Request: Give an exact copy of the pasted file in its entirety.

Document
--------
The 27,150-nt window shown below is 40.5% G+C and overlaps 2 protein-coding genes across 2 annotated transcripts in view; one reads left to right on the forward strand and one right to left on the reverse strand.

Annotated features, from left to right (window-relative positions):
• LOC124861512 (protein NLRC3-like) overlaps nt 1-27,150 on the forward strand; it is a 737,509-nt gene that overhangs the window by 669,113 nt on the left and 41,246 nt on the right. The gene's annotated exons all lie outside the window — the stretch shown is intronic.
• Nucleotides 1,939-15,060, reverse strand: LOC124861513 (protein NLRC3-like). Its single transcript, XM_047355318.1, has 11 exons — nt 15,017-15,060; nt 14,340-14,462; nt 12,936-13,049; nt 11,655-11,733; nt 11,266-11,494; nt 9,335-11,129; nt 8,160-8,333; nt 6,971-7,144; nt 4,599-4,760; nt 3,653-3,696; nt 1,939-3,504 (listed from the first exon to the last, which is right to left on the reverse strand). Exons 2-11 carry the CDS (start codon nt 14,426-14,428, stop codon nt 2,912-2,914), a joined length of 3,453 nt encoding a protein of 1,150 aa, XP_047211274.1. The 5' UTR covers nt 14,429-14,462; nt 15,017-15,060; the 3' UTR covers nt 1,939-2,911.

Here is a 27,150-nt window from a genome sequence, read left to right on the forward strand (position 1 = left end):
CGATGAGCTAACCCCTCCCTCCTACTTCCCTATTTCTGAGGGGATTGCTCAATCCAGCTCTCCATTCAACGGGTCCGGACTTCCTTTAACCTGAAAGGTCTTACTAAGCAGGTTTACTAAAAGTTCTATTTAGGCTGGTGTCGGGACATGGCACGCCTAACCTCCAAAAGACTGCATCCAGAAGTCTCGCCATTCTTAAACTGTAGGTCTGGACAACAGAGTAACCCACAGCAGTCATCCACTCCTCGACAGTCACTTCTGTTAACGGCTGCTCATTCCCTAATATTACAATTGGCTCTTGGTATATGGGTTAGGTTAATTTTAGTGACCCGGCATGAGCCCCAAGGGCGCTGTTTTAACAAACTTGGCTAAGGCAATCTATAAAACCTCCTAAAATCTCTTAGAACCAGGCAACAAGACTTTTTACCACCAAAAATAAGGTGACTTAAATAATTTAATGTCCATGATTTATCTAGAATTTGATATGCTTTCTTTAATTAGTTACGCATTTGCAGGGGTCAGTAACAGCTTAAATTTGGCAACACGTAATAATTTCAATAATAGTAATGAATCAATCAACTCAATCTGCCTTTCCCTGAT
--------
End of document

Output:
The 27,150-nt window shown below is 40.5% G+C and overlaps 2 protein-coding genes across 2 annotated transcripts in view; one reads left to right on the forward strand and one right to left on the reverse strand.

Annotated features, from left to right (window-relative positions):
• LOC124861512 (protein NLRC3-like) overlaps nt 1-27,150 on the forward strand; it is a 737,509-nt gene that overhangs the window by 669,113 nt on the left and 41,246 nt on the right. The gene's annotated exons all lie outside the window — the stretch shown is intronic.
• Nucleotides 1,939-15,060, reverse strand: LOC124861513 (protein NLRC3-like). Its single transcript, XM_047355318.1, has 11 exons — nt 15,017-15,060; nt 14,340-14,462; nt 12,936-13,049; nt 11,655-11,733; nt 11,266-11,494; nt 9,335-11,129; nt 8,160-8,333; nt 6,971-7,144; nt 4,599-4,760; nt 3,653-3,696; nt 1,939-3,504 (listed from the first exon to the last, which is right to left on the reverse strand). Exons 2-11 carry the CDS (start codon nt 14,426-14,428, stop codon nt 2,912-2,914), a joined length of 3,453 nt encoding a protein of 1,150 aa, XP_047211274.1. The 5' UTR covers nt 14,429-14,462; nt 15,017-15,060; the 3' UTR covers nt 1,939-2,911.

Here is a 27,150-nt window from a genome sequence, read left to right on the forward strand (position 1 = left end):
CGATGAGCTAACCCCTCCCTCCTACTTCCCTATTTCTGAGGGGATTGCTCAATCCAGCTCTCCATTCAACGGGTCCGGACTTCCTTTAACCTGAAAGGTCTTACTAAGCAGGTTTACTAAAAGTTCTATTTAGGCTGGTGTCGGGACATGGCACGCCTAACCTCCAAAAGACTGCATCCAGAAGTCTCGCCATTCTTAAACTGTAGGTCTGGACAACAGAGTAACCCACAGCAGTCATCCACTCCTCGACAGTCACTTCTGTTAACGGCTGCTCATTCCCTAATATTACAATTGGCTCTTGGTATATGGGTTAGGTTAATTTTAGTGACCCGGCATGAGCCCCAAGGGCGCTGTTTTAACAAACTTGGCTAAGGCAATCTATAAAACCTCCTAAAATCTCTTAGAACCAGGCAACAAGACTTTTTACCACCAAAAATAAGGTGACTTAAATAATTTAATGTCCATGATTTATCTAGAATTTGATATGCTTTCTTTAATTAGTTACGCATTTGCAGGGGTCAGTAACAGCTTAAATTTGGCAACACGTAATAATTTCAATAATAGTAATGAATCAATCAACTCAATCTGCCTTTCCCTGAT